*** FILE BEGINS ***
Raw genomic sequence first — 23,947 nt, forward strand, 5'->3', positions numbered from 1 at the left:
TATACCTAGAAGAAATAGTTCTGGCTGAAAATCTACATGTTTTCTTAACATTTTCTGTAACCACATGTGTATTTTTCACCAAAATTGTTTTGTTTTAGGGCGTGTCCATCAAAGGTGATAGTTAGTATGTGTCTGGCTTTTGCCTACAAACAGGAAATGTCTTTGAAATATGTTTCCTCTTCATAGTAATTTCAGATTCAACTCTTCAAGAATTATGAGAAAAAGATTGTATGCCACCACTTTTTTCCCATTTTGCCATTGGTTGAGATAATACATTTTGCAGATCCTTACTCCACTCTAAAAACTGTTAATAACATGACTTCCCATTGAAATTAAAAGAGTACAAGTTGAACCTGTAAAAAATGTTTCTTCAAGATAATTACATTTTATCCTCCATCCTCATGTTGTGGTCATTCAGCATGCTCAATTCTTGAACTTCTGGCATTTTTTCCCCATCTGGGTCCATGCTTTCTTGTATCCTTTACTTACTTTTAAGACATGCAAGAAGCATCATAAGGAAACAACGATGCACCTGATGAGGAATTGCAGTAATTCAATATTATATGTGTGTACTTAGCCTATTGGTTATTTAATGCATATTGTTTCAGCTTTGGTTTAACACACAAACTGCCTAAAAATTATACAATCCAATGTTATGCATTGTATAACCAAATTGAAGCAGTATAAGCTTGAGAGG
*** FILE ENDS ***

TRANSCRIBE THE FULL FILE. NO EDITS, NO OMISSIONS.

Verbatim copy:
Raw genomic sequence first — 23,947 nt, forward strand, 5'->3', positions numbered from 1 at the left:
TATACCTAGAAGAAATAGTTCTGGCTGAAAATCTACATGTTTTCTTAACATTTTCTGTAACCACATGTGTATTTTTCACCAAAATTGTTTTGTTTTAGGGCGTGTCCATCAAAGGTGATAGTTAGTATGTGTCTGGCTTTTGCCTACAAACAGGAAATGTCTTTGAAATATGTTTCCTCTTCATAGTAATTTCAGATTCAACTCTTCAAGAATTATGAGAAAAAGATTGTATGCCACCACTTTTTTCCCATTTTGCCATTGGTTGAGATAATACATTTTGCAGATCCTTACTCCACTCTAAAAACTGTTAATAACATGACTTCCCATTGAAATTAAAAGAGTACAAGTTGAACCTGTAAAAAATGTTTCTTCAAGATAATTACATTTTATCCTCCATCCTCATGTTGTGGTCATTCAGCATGCTCAATTCTTGAACTTCTGGCATTTTTTCCCCATCTGGGTCCATGCTTTCTTGTATCCTTTACTTACTTTTAAGACATGCAAGAAGCATCATAAGGAAACAACGATGCACCTGATGAGGAATTGCAGTAATTCAATATTATATGTGTGTACTTAGCCTATTGGTTATTTAATGCATATTGTTTCAGCTTTGGTTTAACACACAAACTGCCTAAAAATTATACAATCCAATGTTATGCATTGTATAACCAAATTGAAGCAGTATAAGCTTGAGAGG